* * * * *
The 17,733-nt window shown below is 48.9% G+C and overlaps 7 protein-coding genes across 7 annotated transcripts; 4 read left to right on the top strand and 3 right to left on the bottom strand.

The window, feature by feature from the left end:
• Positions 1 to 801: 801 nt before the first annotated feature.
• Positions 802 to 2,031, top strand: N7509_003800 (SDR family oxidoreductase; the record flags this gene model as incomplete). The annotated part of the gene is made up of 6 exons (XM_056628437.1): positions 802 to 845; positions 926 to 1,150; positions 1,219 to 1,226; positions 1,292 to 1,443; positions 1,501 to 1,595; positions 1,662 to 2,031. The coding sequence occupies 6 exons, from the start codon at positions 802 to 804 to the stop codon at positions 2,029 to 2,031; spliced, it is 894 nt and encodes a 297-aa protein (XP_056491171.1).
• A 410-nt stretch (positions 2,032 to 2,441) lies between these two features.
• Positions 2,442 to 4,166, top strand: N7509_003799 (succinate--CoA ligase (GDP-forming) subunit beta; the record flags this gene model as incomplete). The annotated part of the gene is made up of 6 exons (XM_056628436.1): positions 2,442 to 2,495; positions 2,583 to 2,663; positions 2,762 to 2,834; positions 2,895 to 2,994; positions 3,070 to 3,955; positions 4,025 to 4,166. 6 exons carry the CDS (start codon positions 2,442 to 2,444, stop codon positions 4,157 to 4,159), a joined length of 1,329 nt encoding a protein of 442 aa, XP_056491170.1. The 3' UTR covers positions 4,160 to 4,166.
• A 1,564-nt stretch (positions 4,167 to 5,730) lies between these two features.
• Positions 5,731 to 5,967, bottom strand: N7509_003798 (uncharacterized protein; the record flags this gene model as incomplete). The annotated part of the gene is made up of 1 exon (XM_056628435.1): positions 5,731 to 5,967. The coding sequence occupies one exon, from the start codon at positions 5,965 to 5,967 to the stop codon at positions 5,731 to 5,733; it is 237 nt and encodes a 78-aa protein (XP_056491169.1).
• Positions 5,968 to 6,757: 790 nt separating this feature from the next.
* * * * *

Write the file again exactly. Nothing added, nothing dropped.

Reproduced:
The 17,733-nt window shown below is 48.9% G+C and overlaps 7 protein-coding genes across 7 annotated transcripts; 4 read left to right on the top strand and 3 right to left on the bottom strand.

The window, feature by feature from the left end:
• Positions 1 to 801: 801 nt before the first annotated feature.
• Positions 802 to 2,031, top strand: N7509_003800 (SDR family oxidoreductase; the record flags this gene model as incomplete). The annotated part of the gene is made up of 6 exons (XM_056628437.1): positions 802 to 845; positions 926 to 1,150; positions 1,219 to 1,226; positions 1,292 to 1,443; positions 1,501 to 1,595; positions 1,662 to 2,031. The coding sequence occupies 6 exons, from the start codon at positions 802 to 804 to the stop codon at positions 2,029 to 2,031; spliced, it is 894 nt and encodes a 297-aa protein (XP_056491171.1).
• A 410-nt stretch (positions 2,032 to 2,441) lies between these two features.
• Positions 2,442 to 4,166, top strand: N7509_003799 (succinate--CoA ligase (GDP-forming) subunit beta; the record flags this gene model as incomplete). The annotated part of the gene is made up of 6 exons (XM_056628436.1): positions 2,442 to 2,495; positions 2,583 to 2,663; positions 2,762 to 2,834; positions 2,895 to 2,994; positions 3,070 to 3,955; positions 4,025 to 4,166. 6 exons carry the CDS (start codon positions 2,442 to 2,444, stop codon positions 4,157 to 4,159), a joined length of 1,329 nt encoding a protein of 442 aa, XP_056491170.1. The 3' UTR covers positions 4,160 to 4,166.
• A 1,564-nt stretch (positions 4,167 to 5,730) lies between these two features.
• Positions 5,731 to 5,967, bottom strand: N7509_003798 (uncharacterized protein; the record flags this gene model as incomplete). The annotated part of the gene is made up of 1 exon (XM_056628435.1): positions 5,731 to 5,967. The coding sequence occupies one exon, from the start codon at positions 5,965 to 5,967 to the stop codon at positions 5,731 to 5,733; it is 237 nt and encodes a 78-aa protein (XP_056491169.1).
• Positions 5,968 to 6,757: 790 nt separating this feature from the next.